Home > Uncategorized > We’re cutting again; Now it’s #yourturn

We’re cutting again; Now it’s #yourturn

February 23, 2017

GR Failure 2.23.17.png

This afternoon, I received the following email from the State Superintendent about finances:

Dear Superintendent,

The General Revenue (GR) failure that was announced on February 21, 2017, has affected the FY2017 Midyear State Aid Allocation. Based on the FY2017 adjusted budget approved by the State Board of Education, we have reduced the funding formula’s GR portion by $7,270,161.

The adjusted funding formula allocation has also been reduced by the projected shortfall in the Education Reform Revolving Fund (1017 Fund) by $39,151,255, for a total cut to the formula allocation of $46,421,416. The adjusted allocation has been posted on the State Department of Education’s Single Sign On (SSO) application under Allocation Notices at https://sdeweb01.sde.ok.gov/SSO2/Signin.aspx.

Additionally, there will likely be a shortfall in the Common Education Technology Fund before the end of the fiscal year. We are closely monitoring the fund and will make necessary adjustments to the allocation in the coming months.

The new adjusted midyear allocation (02/23/17) has a factor of $3,008.60, which decreased by $42.00 from the FY2017 Midyear Allocation of $3,050.60 on January 4, 2017. A comparison report and all of the documentation (reports) will be posted on the State Aid web page athttp://sde.ok.gov/sde/state-aid by Friday, February 24, 2017. Your allocation may be modified as other conditions change.

The Flexible Benefit Allowance (FBA) funding has also been cut by the GR failure in the amount of $3,094,213, but we are able to maintain the allocation without any cuts to the Jan. 1 count adjustment (02/24/17) at this time.

Thank you for the work you do each day to serve your students and communities.  These are difficult times which will require strong leadership at every level within districts and at the OSDE. Please let me know how we might offer greater support or assistance to you in the coming weeks and months.

Where should I start? How about by telling you what these cuts mean to one district with 14,300 students.

General Fund Loss $961,431
Anticipated Tech Fund Loss $336,501
Total FY 17 Loss $1,297,932

That’s about 25 teaching positions (once you factor in benefits and employer taxes). That’s a reading or math textbook adoption for the entire district. Or 14school buses. Or a safe room. Or hundreds of new computers. Or a new roof on a wing of an old building.

That’s money the state told us we’d have available to serve our students this year. We don’t. That’s why we’re planning a bond issue that will take care of some of those costs.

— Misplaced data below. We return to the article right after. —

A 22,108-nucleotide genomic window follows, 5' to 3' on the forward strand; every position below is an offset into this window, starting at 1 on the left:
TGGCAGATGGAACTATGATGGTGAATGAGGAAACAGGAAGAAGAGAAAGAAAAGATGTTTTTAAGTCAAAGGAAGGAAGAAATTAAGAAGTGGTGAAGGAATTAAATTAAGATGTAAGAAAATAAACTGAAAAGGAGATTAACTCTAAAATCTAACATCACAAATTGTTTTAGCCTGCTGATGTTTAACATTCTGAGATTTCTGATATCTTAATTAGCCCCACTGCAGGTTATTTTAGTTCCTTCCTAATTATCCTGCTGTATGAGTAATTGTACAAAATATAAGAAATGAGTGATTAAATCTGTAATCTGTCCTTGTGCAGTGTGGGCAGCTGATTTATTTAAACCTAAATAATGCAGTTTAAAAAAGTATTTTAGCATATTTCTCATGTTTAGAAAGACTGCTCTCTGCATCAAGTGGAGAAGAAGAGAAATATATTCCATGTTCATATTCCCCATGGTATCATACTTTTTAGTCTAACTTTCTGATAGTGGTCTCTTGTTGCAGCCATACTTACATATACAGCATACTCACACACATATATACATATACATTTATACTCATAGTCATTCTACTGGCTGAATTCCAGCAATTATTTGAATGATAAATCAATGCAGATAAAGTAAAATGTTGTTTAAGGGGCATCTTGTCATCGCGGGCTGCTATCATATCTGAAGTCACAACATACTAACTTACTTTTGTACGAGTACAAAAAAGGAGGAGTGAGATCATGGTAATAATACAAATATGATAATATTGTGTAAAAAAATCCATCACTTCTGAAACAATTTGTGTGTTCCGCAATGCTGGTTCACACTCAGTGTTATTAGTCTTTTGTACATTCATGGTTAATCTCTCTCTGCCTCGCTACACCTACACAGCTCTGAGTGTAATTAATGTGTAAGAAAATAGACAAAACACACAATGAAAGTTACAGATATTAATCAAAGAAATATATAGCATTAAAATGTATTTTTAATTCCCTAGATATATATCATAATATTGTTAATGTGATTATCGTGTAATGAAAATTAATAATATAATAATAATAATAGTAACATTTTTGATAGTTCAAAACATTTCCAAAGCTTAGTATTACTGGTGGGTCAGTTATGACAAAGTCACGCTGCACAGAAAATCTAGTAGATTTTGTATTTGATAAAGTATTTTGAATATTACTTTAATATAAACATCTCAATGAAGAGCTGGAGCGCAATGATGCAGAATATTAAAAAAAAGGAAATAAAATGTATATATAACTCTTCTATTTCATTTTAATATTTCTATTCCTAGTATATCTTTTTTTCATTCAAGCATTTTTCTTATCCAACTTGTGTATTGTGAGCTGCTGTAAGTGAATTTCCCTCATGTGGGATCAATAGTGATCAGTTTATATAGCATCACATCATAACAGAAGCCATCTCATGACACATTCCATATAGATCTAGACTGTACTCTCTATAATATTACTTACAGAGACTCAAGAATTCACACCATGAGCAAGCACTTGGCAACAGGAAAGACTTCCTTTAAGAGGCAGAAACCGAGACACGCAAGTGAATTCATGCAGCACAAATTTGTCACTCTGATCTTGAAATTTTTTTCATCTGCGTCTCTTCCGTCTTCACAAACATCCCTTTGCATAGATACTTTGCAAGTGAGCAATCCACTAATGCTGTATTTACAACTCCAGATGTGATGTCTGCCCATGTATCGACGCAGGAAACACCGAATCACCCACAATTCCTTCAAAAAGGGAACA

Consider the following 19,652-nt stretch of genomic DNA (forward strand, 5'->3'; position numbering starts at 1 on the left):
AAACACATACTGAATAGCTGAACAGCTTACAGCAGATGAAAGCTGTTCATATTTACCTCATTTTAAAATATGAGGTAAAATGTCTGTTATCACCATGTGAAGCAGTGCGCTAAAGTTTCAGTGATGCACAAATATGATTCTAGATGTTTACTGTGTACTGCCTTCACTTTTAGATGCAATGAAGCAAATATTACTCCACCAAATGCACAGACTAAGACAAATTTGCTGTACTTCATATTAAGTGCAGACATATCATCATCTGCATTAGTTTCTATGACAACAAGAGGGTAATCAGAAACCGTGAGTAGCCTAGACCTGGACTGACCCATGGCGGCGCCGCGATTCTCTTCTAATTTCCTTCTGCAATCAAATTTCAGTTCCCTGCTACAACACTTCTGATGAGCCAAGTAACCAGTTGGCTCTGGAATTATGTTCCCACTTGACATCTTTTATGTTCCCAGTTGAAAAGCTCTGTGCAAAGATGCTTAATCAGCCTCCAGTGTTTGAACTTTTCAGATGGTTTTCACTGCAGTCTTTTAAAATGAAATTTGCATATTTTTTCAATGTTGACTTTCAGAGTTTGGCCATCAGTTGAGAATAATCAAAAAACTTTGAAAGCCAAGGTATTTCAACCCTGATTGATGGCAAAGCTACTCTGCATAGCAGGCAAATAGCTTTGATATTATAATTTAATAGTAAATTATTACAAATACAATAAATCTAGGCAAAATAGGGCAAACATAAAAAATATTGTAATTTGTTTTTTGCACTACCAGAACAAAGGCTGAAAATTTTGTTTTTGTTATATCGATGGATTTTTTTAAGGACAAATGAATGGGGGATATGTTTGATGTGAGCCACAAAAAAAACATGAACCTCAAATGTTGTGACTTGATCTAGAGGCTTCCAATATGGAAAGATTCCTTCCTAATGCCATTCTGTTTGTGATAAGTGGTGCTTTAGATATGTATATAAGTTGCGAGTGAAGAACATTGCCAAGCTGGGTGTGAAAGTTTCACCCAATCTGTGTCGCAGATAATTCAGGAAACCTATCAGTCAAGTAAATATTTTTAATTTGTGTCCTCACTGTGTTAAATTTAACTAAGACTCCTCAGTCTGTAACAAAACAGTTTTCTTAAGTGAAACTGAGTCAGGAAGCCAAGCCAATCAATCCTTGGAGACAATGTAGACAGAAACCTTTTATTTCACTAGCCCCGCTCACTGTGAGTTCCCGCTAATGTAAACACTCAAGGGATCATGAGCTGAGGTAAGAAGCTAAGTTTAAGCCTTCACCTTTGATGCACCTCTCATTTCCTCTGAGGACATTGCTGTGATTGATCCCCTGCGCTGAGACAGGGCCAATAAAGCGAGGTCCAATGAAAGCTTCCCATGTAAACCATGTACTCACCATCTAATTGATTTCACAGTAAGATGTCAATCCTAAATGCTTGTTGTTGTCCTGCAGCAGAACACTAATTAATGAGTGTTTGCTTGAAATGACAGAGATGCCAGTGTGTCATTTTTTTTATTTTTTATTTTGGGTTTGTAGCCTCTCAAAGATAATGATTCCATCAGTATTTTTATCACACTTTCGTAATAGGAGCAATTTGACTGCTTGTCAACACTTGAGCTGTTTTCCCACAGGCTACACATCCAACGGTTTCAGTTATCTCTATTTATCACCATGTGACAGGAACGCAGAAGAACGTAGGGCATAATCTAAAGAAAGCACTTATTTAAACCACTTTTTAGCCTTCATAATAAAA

Through the first three weeks of the legislative session, we’ve seen the Senate Education Committee look for ways to provide funding for private schools, in the form of vouchers. We’ve seen a pointless bill requiring students to pass a citizenship test before they can graduate. We’ve seen a bill that would term limit school board members (who are volunteers) and a bill to cap superintendent salaries. We’ve even seen a plethora of teacher pay raise bills, all with no funding source.

What we haven’t seen is a plan that addresses the fundamental revenue shortfalls that cause budgets to fail and all state agencies to reduce services.

This is the third year in a row that the state has seen a massive budget shortfall. It’s the second year in a row with a general revenue failure.

I believe the Capitol has many elected officials who mean well. There are also some who keep telling district leaders that we have to be willing to give something up, to become more efficient.

We cut over $5 million from our budget last year. Here we go again.

Your turn.

Bills about five-day weeks won’t change per pupil funding. Bills about consolidation won’t change per pupil funding. If you consolidated all the schools in Cimarron County into one district, Mid-Del wouldn’t get one more dollar. Nor would Tulsa. Or Miami. Or Chickasha. Or Woodward. Or Poteau. We still will have x dollars over y students. It’s simple math.

Don’t pass a teacher raise if you can’t fund it. Don’t neglect the operational costs we’ve been cutting for years and say you’ve “helped schools.”

Educators and parents: please take to social media and share #yourturn stories. What are you buying or raising money for that schools should be buying? What have the cuts of recent years looked like for you?

Elected leaders: Do something. #FixThisNow

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  1. Billy Lynn